4 Problems with Existing Epoxy Mortars

By: Andy Odorzynsk, Induron National Sales Manager

MortarChemWhile cementitious epoxy mortars are a vital step in most concrete lining projects, the epoxy mortar products available are typically fraught with problems and application challenges. 

First off, because concrete in immersion deteriorates over time, the necessity of coating these immersion substrates becomes painfully obvious. In other environments, we may simply resurface concrete with a cement mortar. But, the resulting surface would have the pores, capillaries, and surface irregularities typical of concrete. These problems  make it nearly impossible to hermetically seal a concrete structure. 

Epoxy is used to modify cementitious mortars so that the mortar is able to penetrate and seal capillaries and pores in the concrete, which creates a smooth monolithic substrate for subsequent high performance lining. The entire purpose of resurfacing is to create this smooth, consistent surface for lining. Yet, many installations fail to achieve this finish.  At best, this results in a lining system that still exposes the underlying concrete to the contents being stored. More often, however, we find adhesive failures manifesting between the existing concrete and the mortar, or between the mortar and the lining applied on top of it. Why? 

Let’s take a minute to look at why these problems occur.


These products tend to be HEAVY! Upwards of 18lbs per gallon. Nearly double that of a typical gallon of house paint. Weight matters for many reasons. Every pound has to be moved multiple times by the workforce as buckets are moved around a job site, product is mixed, transported to a work area, and installed. If you double the weight, you double the work. Conversely, lowering the weight substantially will inevitably increase productivity and make proper installation easier.  The weight of common epoxy mortars primarily comes from cheap fillers like silica. Silica is heavy and angular. Two properties that make it difficult to trowel into a smooth finish.

Induron’s Mortarchem tackled this problem using hollow ceramic sphere additives. Utilizing multiple sizes of spheres, Induron’s team of polymer scientists engineered the perfect balance of performance and applicator friendliness. The ceramic spheres provide structural reinforcement and create a light-weight, easy-to-apply mortar. It spreads like smooth peanut butter, but outperforms concrete in adhesive testing.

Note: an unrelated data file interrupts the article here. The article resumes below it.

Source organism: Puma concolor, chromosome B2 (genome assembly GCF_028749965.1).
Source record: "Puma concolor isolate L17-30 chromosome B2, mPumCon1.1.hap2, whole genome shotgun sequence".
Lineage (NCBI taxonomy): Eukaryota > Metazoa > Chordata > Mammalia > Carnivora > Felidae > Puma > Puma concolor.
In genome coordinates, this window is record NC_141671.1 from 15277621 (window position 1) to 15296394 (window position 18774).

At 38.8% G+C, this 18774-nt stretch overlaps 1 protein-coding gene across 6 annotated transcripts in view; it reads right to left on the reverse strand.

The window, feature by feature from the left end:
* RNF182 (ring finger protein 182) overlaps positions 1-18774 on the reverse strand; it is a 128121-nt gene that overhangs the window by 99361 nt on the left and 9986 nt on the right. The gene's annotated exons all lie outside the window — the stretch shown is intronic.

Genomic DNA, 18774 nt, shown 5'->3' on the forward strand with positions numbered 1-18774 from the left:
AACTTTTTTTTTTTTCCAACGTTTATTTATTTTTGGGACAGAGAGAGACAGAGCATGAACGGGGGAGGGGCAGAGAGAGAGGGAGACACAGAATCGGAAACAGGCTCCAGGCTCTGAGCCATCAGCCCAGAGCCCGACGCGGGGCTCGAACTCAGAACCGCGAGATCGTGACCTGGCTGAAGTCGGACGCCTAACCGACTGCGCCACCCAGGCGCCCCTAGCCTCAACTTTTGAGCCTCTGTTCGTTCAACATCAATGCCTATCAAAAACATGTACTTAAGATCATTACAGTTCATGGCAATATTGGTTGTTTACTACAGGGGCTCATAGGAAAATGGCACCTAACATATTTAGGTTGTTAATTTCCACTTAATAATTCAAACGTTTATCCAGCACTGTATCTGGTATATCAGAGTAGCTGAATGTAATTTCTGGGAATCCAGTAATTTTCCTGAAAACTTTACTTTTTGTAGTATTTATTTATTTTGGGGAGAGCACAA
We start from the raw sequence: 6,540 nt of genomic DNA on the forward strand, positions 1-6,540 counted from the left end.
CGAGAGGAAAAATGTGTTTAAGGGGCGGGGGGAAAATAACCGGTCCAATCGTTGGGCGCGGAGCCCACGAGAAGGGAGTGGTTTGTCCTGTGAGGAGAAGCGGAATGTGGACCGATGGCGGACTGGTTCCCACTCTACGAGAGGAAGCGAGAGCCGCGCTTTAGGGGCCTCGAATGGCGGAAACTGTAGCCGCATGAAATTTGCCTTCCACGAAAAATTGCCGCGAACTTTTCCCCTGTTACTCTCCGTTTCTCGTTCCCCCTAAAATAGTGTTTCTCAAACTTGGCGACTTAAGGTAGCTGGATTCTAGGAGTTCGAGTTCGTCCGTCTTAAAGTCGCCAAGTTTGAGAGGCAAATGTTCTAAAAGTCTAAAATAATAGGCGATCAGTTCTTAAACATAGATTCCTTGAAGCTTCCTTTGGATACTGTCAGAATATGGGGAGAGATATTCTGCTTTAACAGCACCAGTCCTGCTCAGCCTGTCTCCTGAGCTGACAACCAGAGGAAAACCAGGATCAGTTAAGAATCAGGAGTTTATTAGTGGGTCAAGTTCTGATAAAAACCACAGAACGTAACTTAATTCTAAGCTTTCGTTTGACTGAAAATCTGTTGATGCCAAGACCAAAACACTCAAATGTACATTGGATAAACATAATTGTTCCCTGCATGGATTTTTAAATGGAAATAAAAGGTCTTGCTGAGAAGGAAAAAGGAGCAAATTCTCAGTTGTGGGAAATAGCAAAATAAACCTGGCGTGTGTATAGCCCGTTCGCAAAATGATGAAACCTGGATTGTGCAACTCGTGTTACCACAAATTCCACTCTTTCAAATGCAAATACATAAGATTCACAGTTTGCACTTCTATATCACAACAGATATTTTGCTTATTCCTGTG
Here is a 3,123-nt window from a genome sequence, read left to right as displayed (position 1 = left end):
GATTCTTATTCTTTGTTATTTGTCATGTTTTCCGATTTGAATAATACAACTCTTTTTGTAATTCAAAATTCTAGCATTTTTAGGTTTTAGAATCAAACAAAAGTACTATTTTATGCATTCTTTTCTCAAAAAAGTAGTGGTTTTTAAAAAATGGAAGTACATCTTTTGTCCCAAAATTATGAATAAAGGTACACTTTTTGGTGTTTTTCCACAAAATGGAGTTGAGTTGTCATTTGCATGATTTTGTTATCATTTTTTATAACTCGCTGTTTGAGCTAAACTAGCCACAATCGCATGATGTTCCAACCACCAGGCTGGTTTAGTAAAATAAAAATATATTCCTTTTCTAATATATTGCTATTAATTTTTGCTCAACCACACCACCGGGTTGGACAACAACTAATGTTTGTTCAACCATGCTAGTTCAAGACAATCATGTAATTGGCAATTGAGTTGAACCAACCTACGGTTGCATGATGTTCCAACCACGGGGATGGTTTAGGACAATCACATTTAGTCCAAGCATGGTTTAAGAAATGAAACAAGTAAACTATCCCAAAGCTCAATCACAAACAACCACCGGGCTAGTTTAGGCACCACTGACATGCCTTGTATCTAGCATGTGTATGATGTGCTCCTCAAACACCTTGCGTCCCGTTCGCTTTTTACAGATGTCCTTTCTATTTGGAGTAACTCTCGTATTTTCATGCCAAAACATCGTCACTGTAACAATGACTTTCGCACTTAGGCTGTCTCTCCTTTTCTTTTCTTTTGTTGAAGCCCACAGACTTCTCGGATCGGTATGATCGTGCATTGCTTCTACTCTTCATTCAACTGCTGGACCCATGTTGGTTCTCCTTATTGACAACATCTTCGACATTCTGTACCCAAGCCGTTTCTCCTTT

Short Working Times 

Epoxy modified mortars have two mechanisms of transition from liquid to solid: the hydrolysis reaction of Portland cement and the polymerization of the epoxy. Applicators are left with only minutes from the time they mix the product until it becomes so viscous that they cannot effectively finish it with a trowel. This short work time often leads to areas where the resulting substrate looks like a pile of sand, instead of a smooth monolithic surface suitable for lining.

Mortarchem was designed utilizing a unique 100% solids water-based epoxy technology, which extends its working time significantly. In side-by-side testing with competitive products, I applied multiple epoxy mortars in the heat of an Alabama summer. With temperatures in the upper 80s, only one product was workable after 15 minutes: Mortarchem. In these summer temperatures, we were able to create a fantastic finish with Mortarchem up to 30 minutes after mixing. In fall applications with temperatures in the 50s, the product remains workable for up to an hour. More working time consistency results in far less waste, and a better substrate for lining.